A Blog by International Students at Leiden University
Guest Blogger: Titus Sauerwein studies the MA African Studies at Leiden University. He has just finished his internship in the Ivory Coast.
When thinking of Ivory Coast, the average Dutch person would probably not come up with more than ‘ehm, isn’t that the country of chocolate’. Perhaps a few among them are familiar with the music of Alpha Blondy or former president Gbagbo, who is spending his spare time in a prison on the beach of Scheveningen. I have to admit that I had to count myself among them. Consequently, it is not an exaggeration to say that my departure to Ivory Coast was the start of a big adventure.
Wondrous new world
The purpose of my 2,5 month visit to Ivory Coast was twofold: firstly, to do an internship at an Ivorian NGO working in the field of transparency in the extractive sector and secondly, to do research on artisanal small scale gold mining. My first two weeks in Abidjan were as I expected them to be: chaotic, sweaty, in search of a house, trippy dreaming from the malaria pills, struggling with my French and mainly looking for a way to understand how this wondrous new world functioned.
Every morning the alarm wakes me up at 7 am. Together with my French host family I have breakfast with a croissant and a grapefruit juice on the porch of the house, after which I grab a taxi in the direction of Yopougon a.k.a Yop City, the popular district of Abidjan inhabiting over a million people. The taxi ride is a joy. Not only is the morning breeze a refreshing welcome, but we also pass busses with goats on the roof, Banco, the jungle forest located in the city, the street vendors trying to sell Gbagbo propaganda and a whole variety of furniture makers who manufacture their sofas along the highway.
Artisinal gold mining
My internship is an extremely valuable experience. Not only am I the only non-Ivorian employee of the organisation, but it is also impossible to even try to imagine what it is like to work for an African NGO dealing with power cuts, declining development budgets and an enormously arduous government.
Before I left, I knew I had chosen a challenging research topic. Artisanal gold mining is illegal in Ivory Coast and is according to UN reports linked to the activities of former rebels making profit to fund their own private armies. Therefore, making sure that my safety was guaranteed during my research was essential and some reticence regarding my expectations advisable.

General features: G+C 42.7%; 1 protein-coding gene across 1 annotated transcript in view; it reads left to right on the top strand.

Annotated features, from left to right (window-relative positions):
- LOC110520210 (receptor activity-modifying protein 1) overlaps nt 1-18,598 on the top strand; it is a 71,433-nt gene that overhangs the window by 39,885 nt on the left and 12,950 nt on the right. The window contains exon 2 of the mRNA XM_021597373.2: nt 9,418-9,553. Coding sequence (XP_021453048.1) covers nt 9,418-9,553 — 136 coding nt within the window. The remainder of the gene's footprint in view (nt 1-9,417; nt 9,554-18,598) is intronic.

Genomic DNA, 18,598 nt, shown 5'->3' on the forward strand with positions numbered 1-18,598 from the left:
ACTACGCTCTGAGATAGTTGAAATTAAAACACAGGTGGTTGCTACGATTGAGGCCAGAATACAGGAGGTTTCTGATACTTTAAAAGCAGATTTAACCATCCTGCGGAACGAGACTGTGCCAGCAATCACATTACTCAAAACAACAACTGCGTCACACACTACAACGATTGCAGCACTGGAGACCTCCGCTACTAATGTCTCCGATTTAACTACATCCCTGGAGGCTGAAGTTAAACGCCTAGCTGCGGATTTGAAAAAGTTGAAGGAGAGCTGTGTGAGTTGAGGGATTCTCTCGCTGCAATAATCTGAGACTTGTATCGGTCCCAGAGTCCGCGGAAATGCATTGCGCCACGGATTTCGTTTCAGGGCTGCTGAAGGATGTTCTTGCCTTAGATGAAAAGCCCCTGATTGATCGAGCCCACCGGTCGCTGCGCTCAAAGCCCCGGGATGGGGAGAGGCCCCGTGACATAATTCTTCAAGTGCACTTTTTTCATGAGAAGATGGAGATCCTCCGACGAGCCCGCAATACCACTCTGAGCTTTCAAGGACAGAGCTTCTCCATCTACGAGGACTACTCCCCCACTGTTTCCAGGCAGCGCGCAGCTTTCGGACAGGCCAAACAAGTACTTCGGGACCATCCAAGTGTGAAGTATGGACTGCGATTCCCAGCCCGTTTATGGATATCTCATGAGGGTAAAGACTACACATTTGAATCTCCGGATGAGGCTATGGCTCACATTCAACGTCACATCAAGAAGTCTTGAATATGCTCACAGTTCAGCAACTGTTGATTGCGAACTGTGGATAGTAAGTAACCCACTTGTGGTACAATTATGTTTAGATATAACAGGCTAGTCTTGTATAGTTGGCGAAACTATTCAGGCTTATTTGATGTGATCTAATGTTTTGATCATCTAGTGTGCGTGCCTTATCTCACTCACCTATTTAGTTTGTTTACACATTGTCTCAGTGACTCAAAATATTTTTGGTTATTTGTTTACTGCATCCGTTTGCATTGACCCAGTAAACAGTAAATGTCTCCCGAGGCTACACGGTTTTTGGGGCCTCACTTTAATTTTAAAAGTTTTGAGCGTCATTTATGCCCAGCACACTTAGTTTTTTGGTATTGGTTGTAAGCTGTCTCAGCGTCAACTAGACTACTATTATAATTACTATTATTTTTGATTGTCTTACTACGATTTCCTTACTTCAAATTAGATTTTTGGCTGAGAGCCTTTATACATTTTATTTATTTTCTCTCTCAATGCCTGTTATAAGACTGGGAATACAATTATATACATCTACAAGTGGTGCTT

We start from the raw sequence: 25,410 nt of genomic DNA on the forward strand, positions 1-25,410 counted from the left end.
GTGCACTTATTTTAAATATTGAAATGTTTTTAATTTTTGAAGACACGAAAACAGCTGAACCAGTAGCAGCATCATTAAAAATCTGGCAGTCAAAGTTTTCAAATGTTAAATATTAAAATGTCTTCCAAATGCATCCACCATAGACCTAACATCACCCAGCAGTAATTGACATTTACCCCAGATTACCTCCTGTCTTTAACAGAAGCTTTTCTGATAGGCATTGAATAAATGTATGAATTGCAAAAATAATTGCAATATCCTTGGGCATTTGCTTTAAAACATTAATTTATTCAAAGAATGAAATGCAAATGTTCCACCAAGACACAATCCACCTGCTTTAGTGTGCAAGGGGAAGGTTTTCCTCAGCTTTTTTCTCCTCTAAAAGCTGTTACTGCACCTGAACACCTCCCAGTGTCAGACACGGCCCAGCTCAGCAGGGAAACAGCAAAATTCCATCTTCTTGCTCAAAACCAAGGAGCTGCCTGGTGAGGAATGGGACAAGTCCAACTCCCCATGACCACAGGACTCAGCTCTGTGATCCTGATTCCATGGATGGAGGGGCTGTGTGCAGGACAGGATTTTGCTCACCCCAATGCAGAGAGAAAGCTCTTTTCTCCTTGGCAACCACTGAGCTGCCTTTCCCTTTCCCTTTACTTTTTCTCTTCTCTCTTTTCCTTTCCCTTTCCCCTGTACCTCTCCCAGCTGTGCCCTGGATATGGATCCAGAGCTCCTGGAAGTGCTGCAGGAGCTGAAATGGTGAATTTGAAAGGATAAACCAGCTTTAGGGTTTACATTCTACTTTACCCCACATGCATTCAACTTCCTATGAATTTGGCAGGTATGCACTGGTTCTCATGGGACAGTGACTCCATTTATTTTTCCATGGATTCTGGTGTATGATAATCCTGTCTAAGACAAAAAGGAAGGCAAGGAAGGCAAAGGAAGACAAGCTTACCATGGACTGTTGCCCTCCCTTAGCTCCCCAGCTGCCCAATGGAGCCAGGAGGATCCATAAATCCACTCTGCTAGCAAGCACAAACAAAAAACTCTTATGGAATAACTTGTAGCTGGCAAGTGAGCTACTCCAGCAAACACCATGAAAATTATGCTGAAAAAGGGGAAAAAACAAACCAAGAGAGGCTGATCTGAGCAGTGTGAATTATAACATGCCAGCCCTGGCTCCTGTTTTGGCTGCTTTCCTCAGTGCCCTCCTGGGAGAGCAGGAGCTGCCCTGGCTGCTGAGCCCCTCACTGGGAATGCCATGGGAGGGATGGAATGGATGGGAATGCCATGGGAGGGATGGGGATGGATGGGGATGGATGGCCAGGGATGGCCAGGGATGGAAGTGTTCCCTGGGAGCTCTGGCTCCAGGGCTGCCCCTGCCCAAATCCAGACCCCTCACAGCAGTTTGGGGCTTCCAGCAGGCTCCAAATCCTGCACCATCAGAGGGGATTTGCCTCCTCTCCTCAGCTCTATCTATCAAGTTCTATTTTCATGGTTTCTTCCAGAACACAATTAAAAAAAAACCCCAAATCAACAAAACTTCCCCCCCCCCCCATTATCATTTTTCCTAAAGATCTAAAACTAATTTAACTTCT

The moment that I – after 5 months of planning, several letters to the Ivorian authorities, a bottle of gin for the local village chief and a motorbike ride of 40 minutes through the bush – for the first time visited an illegal gold mine, was so incredibly unique and special that it is difficult to describe the experience in this blog, but therefore even more underlines how valuable it is to give students the opportunity to do fieldwork abroad. Not only the subject of my research was challenging, but also doing research in itself was a new experience. Arranging an internship, preparing interviews, conducting interviews in French, structuring data, planning fieldwork; these were all challenges I had never faced before my departure.
As I type this blog now in the library of Leiden University I am already thinking nostalgically back to my time in the Ivory Coast, but I am also looking forward to what might come next. I am invited to present my research in May at a conference in the UK and in June at the African Studies Centre in Leiden. I cannot predict the future, but maybe it turns out later that this experience was the first stone that laid the foundation for my future career.
All photos are the copyright of Titus Sauerwein and are not for public use